From: David Abrahams (dave_at_[hidden])
Date: 2003-03-24 07:24:38
Dave Gomboc <dave_at_[hidden]> writes:
>> > Since you advocate elsewhere that exception classes be derived
>> > from std::exception, the answer is because otherwise LSP would
>> > be violated.
>> You can't access the derived class' assignment operator through a
>> pointer/reference to a polymorphic base, so that point is moot.
> Well, you're the expert on this. (I thought you could catch a reference
> to an exception, dynamic_cast it downwards, then use the assignment
> operator. Sure, this would be a stupid thing to do, but if possible I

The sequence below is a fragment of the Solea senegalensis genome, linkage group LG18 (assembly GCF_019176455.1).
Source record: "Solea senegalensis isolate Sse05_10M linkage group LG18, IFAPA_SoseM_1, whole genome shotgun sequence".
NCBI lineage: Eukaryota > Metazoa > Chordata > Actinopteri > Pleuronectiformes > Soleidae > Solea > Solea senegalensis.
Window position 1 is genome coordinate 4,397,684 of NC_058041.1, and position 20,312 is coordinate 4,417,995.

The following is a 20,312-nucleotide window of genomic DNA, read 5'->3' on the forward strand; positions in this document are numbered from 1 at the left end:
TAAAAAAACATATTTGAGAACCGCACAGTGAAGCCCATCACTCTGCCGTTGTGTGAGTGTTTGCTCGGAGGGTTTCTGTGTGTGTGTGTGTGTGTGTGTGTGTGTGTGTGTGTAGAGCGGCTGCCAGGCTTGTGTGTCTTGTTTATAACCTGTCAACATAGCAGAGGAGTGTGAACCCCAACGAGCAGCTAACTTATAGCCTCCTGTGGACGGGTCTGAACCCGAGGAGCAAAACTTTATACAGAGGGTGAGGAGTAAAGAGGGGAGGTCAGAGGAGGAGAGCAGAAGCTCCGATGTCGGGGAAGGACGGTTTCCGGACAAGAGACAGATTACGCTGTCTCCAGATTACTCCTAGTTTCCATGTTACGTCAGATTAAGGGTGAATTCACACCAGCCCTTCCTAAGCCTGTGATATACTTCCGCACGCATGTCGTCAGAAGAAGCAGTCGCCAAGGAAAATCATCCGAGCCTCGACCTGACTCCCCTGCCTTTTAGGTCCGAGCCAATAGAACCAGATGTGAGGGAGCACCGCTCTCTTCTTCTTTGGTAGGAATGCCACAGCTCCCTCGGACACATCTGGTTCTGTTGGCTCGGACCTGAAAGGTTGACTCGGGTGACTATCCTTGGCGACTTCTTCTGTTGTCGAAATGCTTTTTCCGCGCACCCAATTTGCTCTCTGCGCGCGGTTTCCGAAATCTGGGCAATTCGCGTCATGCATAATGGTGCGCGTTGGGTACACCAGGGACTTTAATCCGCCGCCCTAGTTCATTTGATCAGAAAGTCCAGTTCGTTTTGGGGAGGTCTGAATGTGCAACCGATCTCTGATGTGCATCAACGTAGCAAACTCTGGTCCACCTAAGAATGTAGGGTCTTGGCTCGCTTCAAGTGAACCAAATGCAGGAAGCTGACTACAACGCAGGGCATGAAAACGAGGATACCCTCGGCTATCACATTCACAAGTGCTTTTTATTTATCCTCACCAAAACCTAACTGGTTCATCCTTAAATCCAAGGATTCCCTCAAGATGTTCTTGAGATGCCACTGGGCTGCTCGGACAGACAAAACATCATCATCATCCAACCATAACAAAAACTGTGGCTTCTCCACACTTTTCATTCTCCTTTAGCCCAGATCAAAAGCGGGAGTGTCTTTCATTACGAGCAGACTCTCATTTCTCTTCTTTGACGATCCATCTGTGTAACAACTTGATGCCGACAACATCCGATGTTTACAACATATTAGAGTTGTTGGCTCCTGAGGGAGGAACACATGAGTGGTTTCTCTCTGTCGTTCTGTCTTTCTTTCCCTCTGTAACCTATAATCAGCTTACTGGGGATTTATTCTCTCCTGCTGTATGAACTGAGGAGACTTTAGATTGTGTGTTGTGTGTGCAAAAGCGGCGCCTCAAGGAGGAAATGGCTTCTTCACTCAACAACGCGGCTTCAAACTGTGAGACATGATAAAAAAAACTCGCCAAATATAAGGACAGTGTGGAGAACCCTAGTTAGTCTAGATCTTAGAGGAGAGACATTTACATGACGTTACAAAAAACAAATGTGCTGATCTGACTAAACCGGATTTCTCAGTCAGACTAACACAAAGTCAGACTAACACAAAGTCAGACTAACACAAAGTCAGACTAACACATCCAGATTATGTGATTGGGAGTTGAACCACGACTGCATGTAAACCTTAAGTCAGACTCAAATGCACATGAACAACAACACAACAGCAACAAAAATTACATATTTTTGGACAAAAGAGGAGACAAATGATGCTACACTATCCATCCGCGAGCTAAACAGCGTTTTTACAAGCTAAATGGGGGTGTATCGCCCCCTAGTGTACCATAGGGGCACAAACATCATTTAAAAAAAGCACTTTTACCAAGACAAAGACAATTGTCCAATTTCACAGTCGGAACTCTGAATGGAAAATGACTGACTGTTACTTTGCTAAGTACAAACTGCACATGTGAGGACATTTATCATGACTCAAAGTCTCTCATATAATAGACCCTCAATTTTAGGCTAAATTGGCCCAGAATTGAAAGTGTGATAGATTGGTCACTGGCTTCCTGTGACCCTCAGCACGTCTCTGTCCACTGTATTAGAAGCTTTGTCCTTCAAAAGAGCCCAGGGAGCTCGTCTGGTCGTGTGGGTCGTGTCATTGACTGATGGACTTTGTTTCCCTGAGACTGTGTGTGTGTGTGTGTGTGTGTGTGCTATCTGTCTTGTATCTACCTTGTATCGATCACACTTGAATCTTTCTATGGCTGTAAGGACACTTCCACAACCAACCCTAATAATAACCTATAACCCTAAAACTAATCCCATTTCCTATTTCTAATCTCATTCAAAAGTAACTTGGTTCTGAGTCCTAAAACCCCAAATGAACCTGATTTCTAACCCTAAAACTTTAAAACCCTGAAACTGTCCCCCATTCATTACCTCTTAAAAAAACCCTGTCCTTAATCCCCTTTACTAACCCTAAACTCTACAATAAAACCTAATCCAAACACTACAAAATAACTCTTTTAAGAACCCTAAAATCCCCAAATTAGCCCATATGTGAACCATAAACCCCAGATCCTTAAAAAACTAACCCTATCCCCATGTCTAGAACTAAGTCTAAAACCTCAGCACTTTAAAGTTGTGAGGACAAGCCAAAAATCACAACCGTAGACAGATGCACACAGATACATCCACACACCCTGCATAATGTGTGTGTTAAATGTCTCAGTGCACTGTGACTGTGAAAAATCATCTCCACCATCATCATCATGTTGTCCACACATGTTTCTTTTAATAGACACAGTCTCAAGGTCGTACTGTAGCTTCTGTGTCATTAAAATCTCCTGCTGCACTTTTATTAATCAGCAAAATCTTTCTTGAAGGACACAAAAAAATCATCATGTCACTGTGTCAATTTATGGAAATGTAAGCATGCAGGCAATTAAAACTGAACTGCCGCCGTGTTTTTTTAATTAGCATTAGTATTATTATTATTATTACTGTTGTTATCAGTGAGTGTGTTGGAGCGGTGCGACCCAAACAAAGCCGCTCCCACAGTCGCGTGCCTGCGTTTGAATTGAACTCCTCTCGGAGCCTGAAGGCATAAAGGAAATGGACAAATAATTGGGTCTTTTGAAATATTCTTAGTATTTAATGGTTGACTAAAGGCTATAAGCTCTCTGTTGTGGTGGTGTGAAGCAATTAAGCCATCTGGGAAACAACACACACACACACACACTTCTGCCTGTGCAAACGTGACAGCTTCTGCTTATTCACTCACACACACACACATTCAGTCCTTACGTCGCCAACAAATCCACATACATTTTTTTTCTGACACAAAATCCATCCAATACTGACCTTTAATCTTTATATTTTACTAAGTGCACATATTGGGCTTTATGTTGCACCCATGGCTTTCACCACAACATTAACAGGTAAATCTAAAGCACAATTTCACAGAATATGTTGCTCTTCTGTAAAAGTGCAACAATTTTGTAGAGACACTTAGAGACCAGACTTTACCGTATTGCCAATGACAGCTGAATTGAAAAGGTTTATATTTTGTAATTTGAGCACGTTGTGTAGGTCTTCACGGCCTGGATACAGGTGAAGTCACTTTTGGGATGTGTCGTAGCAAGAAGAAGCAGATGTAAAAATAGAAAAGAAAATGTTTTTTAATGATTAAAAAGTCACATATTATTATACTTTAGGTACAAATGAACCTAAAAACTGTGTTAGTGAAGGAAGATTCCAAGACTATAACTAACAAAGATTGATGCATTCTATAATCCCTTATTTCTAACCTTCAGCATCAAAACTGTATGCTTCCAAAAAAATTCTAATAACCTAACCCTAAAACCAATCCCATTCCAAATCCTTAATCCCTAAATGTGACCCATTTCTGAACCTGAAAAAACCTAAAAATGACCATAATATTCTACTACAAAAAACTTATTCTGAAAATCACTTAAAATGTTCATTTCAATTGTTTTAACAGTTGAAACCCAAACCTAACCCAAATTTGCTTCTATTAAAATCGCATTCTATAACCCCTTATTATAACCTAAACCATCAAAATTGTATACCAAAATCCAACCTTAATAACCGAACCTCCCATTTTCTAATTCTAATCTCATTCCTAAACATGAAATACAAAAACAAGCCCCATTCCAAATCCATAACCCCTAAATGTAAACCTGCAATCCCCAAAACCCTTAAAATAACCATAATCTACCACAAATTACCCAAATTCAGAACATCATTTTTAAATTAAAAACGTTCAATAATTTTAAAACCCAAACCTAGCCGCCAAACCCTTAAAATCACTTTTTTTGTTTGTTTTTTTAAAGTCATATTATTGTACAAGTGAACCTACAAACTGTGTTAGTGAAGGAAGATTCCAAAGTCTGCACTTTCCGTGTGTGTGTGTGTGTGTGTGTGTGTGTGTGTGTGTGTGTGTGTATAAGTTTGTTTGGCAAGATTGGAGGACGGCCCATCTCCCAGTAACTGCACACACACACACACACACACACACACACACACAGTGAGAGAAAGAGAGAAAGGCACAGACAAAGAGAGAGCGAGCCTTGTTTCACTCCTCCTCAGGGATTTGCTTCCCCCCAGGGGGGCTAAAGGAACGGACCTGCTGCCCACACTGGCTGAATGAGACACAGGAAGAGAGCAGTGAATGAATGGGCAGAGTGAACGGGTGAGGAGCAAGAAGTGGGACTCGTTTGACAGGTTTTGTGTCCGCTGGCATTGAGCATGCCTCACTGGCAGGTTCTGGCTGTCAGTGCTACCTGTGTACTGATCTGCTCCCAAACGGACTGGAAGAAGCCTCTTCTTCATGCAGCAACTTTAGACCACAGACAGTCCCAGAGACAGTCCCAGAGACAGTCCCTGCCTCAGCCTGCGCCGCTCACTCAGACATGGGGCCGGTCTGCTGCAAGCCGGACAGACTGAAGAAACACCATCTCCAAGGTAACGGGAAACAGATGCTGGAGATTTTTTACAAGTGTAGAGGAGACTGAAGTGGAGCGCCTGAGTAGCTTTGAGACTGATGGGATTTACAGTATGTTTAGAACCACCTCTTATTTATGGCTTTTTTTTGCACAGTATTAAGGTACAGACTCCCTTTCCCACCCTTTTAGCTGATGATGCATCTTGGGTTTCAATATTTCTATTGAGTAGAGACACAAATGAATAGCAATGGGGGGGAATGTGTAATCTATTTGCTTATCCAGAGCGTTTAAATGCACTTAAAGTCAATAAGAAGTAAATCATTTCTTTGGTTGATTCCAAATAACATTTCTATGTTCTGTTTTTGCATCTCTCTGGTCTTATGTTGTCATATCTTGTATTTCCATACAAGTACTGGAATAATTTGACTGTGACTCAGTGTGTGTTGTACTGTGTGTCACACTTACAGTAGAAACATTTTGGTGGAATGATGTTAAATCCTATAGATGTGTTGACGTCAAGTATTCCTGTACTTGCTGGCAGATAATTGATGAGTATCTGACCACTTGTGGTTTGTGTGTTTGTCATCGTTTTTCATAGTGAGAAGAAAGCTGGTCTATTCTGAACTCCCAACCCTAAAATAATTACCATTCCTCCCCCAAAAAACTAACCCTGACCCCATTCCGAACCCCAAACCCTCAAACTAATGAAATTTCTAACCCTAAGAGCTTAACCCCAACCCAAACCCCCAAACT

> certainly can imagine some few misguided souls who haven't yet grokked C++
> exception handling doing so.)
You can do it, but then LSP doesn't matter since you know the concrete
>> LSP is weird anyway. What's the point of polymorphism if you're not
>> going to change the behavior of the class in some observable way? If
>> the derived class were transparently substitutable for the base class
>> it wouldn't be much good, would it?
> I disagree here; "transparently substitutable" != "observable behaviour is
Can you clearly define the difference? I don't think I've ever read a
description of LSP which doesn't leave that question completely
-- Dave Abrahams Boost Consulting www.boost-consulting.com
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